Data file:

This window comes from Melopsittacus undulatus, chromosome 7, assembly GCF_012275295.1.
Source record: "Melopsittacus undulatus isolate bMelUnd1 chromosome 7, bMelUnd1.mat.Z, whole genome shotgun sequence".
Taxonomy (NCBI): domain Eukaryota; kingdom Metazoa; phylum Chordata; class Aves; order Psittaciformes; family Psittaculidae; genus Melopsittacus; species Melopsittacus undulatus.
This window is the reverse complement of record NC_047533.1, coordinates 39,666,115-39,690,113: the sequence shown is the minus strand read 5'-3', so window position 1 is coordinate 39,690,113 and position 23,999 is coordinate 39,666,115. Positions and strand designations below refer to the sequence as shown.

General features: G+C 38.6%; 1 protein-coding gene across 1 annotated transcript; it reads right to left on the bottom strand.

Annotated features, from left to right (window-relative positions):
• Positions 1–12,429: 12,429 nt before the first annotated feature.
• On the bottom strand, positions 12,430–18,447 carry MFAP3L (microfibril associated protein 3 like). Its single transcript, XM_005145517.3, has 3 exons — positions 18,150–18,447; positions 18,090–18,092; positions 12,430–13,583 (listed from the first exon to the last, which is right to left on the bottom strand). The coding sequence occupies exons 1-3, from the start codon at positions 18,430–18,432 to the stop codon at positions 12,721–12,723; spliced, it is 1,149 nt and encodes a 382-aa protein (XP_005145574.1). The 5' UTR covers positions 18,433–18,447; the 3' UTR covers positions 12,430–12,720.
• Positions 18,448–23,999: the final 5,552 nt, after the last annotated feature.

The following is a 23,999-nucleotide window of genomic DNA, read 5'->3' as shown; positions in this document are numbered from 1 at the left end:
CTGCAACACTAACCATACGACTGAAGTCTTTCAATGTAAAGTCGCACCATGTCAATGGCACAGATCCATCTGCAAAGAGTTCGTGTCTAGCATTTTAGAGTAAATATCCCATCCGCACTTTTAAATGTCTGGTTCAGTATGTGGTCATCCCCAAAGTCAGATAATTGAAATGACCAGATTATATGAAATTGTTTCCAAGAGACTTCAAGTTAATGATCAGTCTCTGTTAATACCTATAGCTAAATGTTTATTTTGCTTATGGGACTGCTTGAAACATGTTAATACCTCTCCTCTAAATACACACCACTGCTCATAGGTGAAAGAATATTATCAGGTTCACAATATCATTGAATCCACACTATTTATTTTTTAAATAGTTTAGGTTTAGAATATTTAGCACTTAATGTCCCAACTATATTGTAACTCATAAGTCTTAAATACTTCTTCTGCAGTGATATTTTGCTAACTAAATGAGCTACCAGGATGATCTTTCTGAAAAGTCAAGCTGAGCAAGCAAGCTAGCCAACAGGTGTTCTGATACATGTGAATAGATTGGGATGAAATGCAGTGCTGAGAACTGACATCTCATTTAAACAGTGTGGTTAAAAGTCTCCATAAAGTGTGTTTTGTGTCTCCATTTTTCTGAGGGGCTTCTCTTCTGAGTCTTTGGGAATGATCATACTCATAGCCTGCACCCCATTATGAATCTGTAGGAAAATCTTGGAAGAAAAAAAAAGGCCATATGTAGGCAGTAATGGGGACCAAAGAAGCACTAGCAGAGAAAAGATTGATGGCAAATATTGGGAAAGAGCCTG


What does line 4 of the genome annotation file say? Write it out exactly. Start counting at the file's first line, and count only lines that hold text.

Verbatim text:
This window is the reverse complement of record NC_047533.1, coordinates 39,666,115-39,690,113: the sequence shown is the minus strand read 5'-3', so window position 1 is coordinate 39,690,113 and position 23,999 is coordinate 39,666,115. Positions and strand designations below refer to the sequence as shown.